In a week of surprising White House policy reversals, one that should excite trade-dependent Washingtonians is the president’s embrace of the Export-Import Bank.
In an interview Wednesday with the Wall Street Journal, President Donald Trump said he’s learned a lot about the bank and how it boosts trade and helps a variety of businesses.
Boeing CEO Dennis Muilenburg was the president’s chief tutor, the Wall Street Journal reported.
At first, Trump was opposed, wondering why large companies such as General Electric, IBM and Boeing would need this financial service. But he was told how many small businesses service those companies.
Indeed, about 90 percent of the more than 2,300 Ex-Im transactions in fiscal year 2016 directly benefited suppliers and other vendors, according to the National Association of Manufacturers.
Trump also learned that about 60 other countries have such a tool, and it would put U.S. businesses at a trade disadvantage if Ex-Im were scrapped.
“It’s a very good thing, and it actually makes money. You know, it actually could make a lot of money,” Trump said in the article.
None of this is news to manufacturers and other exporters. The virtues of Ex-Im have been extolled extensively, and the bank had been reauthorized 16 times without controversy since its founding in 1945.
The bank provides loans and guarantees so foreign buyers can quickly get American products, and American companies can avoid risks associated with overseas deals. Conventional banks often shy away from loans to foreign entities.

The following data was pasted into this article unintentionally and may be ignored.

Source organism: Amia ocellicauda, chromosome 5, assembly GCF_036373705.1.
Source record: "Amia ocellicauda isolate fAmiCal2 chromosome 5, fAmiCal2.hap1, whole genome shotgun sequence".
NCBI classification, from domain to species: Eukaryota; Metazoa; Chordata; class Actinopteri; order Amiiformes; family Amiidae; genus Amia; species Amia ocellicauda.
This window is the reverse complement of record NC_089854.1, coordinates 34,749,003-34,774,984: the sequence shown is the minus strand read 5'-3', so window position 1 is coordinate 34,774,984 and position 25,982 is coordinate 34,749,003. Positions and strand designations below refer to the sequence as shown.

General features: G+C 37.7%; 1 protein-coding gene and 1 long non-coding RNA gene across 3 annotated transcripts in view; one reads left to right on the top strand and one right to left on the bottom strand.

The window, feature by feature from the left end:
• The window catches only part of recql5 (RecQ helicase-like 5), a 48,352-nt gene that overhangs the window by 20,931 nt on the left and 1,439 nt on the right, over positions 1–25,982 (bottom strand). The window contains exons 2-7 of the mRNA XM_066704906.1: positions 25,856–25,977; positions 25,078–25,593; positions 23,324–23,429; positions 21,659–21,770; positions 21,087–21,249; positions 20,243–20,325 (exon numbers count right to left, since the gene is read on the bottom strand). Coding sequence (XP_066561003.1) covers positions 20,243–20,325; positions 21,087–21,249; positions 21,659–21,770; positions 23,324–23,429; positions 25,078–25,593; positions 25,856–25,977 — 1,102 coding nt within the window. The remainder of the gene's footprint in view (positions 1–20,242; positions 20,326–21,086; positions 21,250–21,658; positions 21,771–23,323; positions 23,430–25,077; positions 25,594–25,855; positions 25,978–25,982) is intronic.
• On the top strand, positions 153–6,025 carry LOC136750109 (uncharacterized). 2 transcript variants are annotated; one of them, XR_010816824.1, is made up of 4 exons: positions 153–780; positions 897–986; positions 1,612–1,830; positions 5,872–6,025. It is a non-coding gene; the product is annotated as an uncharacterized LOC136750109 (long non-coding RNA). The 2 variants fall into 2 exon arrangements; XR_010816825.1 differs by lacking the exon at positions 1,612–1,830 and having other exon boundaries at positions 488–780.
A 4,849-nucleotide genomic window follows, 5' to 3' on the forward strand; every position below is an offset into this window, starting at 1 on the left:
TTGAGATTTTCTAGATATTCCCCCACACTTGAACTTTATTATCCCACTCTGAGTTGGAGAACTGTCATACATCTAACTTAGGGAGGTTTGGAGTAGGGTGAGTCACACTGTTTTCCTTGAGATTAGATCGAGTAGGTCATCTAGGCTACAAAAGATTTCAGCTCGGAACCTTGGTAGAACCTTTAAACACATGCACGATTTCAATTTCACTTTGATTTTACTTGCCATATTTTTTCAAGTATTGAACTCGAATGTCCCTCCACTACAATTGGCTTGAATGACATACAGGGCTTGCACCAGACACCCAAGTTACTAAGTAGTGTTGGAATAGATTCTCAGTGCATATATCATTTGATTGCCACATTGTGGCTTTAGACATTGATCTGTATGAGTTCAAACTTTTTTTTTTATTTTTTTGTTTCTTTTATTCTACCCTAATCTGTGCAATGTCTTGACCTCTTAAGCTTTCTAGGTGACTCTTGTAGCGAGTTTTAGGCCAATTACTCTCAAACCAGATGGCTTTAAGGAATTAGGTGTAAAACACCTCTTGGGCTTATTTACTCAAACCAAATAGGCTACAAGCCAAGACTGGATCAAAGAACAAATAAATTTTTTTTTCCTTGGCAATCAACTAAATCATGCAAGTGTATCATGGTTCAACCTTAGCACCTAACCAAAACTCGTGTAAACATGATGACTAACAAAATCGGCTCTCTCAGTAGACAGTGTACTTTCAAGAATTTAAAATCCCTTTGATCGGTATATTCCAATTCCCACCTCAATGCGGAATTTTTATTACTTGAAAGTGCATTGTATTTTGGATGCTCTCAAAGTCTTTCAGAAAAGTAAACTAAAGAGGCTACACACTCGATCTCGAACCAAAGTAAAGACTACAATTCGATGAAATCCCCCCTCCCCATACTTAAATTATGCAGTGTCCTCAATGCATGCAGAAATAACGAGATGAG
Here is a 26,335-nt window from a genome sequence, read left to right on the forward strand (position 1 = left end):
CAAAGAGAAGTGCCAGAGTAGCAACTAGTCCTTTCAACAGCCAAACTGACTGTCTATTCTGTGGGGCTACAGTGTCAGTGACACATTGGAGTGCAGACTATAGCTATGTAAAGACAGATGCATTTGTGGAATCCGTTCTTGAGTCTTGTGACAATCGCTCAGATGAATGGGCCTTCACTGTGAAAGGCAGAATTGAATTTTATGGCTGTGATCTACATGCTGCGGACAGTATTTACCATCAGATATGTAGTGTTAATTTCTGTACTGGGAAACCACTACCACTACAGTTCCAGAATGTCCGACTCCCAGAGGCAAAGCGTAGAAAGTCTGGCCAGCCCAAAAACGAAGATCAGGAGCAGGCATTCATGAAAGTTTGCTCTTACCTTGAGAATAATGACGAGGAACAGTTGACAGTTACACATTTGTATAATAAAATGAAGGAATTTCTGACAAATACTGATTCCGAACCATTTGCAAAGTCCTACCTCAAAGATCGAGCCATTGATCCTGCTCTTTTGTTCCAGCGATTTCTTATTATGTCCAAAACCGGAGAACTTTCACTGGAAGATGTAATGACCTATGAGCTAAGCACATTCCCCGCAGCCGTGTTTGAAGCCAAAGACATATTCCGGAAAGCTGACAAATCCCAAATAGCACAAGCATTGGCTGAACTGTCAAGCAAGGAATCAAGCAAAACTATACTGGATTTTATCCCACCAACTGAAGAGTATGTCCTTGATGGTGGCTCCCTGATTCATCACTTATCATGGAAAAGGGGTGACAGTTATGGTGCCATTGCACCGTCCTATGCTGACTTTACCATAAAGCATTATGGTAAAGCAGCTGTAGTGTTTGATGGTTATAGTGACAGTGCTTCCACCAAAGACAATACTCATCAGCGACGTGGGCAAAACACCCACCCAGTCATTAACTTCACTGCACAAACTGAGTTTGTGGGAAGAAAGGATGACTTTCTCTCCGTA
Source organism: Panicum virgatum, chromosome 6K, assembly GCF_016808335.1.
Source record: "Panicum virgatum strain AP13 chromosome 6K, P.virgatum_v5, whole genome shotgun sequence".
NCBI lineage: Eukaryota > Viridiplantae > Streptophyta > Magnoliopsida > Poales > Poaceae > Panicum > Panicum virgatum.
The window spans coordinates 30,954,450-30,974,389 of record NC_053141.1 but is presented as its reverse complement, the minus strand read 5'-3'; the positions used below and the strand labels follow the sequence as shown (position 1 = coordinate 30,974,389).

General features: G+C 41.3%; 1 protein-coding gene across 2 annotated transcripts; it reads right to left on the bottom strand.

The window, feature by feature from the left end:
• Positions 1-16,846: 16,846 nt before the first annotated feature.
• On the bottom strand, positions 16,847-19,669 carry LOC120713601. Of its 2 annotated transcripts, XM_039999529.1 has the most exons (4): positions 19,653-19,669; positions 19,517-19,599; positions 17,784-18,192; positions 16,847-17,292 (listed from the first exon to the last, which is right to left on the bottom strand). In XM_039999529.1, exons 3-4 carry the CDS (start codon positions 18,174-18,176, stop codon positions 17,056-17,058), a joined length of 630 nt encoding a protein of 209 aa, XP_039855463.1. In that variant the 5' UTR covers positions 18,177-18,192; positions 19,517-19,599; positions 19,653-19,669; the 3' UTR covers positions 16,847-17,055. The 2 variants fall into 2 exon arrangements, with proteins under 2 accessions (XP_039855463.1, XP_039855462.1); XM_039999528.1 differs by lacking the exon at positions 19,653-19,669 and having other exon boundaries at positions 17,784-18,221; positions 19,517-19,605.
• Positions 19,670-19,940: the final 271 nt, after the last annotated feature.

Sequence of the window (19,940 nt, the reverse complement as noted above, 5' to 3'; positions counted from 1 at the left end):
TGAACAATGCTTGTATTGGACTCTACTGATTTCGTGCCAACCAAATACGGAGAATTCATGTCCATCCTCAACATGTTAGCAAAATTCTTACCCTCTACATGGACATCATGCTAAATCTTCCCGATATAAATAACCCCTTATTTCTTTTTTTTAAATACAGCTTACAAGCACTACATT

But in 2014, tea-party Republicans tagged the bank with the “crony capitalism” label and said it ran the risk of losing money – something it had never done. In fact, the federally chartered bank returned $675 million to the U.S. Treasury in 2014 and helped sustain 164,000 jobs. The year before, it returned more than $1 billion.
Oddly, many of the same politicians are silent when it comes the Farm Bill and its subsidies for agricultural businesses in their districts.
Nonetheless, the bank’s charter expired in July 2015 when key legislators bottled up reauthorization. But business groups were able to pressure the House to move a reauthorization measure to the floor three months later. It ultimately passed by large margins in both chambers.
But the politics didn’t end there. Alabama Sen. Richard Shelby, then-chairman of the Senate Finance Committee, blocked confirmation votes for vacant seats on the bank’s board of directors. Without a quorum, the board has not been able to authorize loans for more than $10 million.
As a result, transaction volumes have plummeted. Even still, the bank returned $284 million in fiscal year 2016.
The hope now is that the president can persuade Congress to fill those vacancies on the Ex-Im board, and make this international trade tool great again.
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